“It’s an incredible full circle,” said Greg while on a break from his duties after the Hawkeyes got done practicing here Saturday. “That first trip here back then, the smiles on those two kids’ faces, it was like they were at Disneyland. And it was just a nice hotel.”
That was a fun snapshot from their 10 years as a family. But where Iowa's Academic All-America and second-team All-Big Ten linebacker, got most of his right stuff was from a mother who never wavered and a father who came into his life when he was 11 and added stability.
Lynn doesn’t publicly discuss her first marriage. She simply says she looks forward, not back. Going forward has been good for over a decade now, a product of two adults with similar philosophies and principles coming together to make better lives for each other, and provide security while setting boundaries for two kids who are now articulate young men.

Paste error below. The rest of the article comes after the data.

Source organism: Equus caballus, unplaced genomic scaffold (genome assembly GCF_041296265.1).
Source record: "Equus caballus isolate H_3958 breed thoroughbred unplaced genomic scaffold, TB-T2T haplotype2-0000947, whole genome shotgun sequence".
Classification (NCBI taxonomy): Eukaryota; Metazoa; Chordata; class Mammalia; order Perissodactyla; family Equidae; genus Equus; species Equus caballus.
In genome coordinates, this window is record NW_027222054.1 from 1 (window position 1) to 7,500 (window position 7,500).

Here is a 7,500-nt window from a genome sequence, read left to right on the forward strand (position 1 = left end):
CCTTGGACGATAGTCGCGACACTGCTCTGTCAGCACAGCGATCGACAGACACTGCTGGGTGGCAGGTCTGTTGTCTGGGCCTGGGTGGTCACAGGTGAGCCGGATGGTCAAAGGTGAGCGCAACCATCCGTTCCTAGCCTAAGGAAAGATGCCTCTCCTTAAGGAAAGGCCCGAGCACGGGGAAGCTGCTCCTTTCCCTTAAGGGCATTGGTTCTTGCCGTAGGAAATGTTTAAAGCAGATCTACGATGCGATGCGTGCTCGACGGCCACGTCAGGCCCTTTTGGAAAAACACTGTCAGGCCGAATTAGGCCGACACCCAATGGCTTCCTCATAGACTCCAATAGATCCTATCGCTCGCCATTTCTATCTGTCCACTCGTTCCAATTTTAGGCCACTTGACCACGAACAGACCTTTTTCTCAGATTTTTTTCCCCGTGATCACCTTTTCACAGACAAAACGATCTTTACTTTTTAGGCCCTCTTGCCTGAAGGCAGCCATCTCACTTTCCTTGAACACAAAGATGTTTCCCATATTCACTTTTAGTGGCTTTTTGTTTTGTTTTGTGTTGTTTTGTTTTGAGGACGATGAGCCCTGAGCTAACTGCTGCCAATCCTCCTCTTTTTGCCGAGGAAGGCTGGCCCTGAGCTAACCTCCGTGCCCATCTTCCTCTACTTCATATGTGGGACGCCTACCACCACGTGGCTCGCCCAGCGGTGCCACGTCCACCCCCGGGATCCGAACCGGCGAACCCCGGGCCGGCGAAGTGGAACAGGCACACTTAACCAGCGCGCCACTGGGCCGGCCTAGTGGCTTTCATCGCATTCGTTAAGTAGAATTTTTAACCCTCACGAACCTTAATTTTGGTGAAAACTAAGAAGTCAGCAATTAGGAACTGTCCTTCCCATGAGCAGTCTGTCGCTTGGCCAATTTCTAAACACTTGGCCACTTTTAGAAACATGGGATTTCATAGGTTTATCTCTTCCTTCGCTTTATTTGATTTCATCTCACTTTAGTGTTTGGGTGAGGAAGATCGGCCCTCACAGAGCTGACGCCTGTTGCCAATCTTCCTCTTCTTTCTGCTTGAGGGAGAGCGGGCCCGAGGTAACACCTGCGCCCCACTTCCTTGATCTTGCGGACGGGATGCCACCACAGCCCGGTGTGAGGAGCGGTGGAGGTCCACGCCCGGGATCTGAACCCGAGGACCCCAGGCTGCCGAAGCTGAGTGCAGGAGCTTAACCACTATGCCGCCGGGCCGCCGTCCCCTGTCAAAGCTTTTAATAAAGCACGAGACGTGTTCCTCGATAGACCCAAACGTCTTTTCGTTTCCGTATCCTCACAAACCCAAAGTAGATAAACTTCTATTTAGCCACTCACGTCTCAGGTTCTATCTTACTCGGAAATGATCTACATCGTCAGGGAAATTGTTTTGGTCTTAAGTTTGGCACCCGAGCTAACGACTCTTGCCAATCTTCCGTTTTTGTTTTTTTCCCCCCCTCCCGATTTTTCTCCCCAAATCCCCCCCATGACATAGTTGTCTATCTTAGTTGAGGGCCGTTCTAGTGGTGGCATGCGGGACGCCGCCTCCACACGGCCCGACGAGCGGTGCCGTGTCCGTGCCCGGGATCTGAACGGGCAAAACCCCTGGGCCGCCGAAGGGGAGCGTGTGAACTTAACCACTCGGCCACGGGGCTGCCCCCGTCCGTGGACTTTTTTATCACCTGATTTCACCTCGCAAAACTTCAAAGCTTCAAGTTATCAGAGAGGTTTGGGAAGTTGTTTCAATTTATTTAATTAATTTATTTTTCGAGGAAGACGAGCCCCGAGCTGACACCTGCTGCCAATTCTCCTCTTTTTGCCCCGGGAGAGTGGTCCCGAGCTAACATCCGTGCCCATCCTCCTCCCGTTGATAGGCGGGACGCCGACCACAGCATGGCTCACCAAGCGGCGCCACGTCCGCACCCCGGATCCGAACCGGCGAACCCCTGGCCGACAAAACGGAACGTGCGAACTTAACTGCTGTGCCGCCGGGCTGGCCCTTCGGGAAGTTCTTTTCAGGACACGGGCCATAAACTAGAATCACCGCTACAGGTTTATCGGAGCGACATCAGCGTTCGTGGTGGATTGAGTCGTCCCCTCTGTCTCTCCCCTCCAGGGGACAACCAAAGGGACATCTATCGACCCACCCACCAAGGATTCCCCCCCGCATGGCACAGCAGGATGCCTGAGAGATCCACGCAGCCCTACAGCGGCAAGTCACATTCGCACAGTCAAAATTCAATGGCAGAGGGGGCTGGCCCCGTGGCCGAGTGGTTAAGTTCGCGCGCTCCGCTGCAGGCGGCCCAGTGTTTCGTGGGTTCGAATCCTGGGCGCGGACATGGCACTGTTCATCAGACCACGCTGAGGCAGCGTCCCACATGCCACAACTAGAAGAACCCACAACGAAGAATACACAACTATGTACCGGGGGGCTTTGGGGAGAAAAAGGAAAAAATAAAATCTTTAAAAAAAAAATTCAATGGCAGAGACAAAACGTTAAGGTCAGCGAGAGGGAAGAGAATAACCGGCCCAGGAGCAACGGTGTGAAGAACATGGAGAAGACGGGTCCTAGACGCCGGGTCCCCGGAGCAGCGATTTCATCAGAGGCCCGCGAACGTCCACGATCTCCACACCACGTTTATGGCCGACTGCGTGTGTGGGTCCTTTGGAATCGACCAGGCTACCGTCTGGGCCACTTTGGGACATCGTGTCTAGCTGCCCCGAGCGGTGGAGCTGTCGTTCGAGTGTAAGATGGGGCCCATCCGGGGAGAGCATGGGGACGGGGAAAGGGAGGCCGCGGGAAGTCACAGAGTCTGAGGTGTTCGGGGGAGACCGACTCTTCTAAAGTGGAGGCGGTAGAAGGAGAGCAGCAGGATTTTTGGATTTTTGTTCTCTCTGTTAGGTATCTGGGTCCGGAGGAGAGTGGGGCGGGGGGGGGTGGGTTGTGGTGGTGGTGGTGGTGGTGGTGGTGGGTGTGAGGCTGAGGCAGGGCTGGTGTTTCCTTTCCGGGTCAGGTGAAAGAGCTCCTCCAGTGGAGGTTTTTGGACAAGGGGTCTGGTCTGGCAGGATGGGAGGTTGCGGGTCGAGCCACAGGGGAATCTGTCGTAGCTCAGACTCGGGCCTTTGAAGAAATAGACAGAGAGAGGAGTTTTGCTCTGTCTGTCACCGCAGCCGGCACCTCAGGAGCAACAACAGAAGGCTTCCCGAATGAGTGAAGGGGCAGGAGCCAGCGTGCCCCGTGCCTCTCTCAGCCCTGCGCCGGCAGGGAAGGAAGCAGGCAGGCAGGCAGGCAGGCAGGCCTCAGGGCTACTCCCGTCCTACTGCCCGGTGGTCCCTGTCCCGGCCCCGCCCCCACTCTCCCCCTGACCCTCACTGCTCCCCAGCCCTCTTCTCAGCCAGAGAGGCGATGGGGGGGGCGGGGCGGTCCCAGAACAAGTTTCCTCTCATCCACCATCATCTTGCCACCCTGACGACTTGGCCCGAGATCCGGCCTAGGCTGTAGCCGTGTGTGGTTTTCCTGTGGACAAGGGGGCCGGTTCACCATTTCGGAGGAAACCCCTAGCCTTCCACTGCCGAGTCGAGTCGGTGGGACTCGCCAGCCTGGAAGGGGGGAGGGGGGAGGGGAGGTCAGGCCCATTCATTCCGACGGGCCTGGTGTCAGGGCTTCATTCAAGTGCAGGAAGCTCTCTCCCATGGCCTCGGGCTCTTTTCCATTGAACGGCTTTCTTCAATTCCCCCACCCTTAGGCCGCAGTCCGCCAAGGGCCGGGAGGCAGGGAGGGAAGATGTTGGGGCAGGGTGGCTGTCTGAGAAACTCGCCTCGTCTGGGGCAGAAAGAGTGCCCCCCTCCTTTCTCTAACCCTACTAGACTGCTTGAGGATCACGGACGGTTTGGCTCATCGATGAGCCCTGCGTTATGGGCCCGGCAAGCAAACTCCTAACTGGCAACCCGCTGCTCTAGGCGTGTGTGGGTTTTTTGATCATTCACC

“I’m afraid I’m going to cry,” Lynn said when asked what Greg had brought to their family, but Jake blurted “Nothing” as an answer to get her to laugh and make it easier for her to proceed.
“Unconditional commitment and devotion, and a strong male presence,” she said. “And obviously, love.”
In a separate interview, Greg said “Lynn is a very strong-willed, caring individual who has all the priorities in her life right.”
When he met her, he not only found the woman that he quickly came to love and respect, but also two boys who came to embrace his support and guidance.
“I’m the luckiest guy in the world, I know that.” Greg said. “To inherit two young kids who all they really wanted in life was stability, love, and someone who was always going to be there. Those three things I promised them, almost immediately.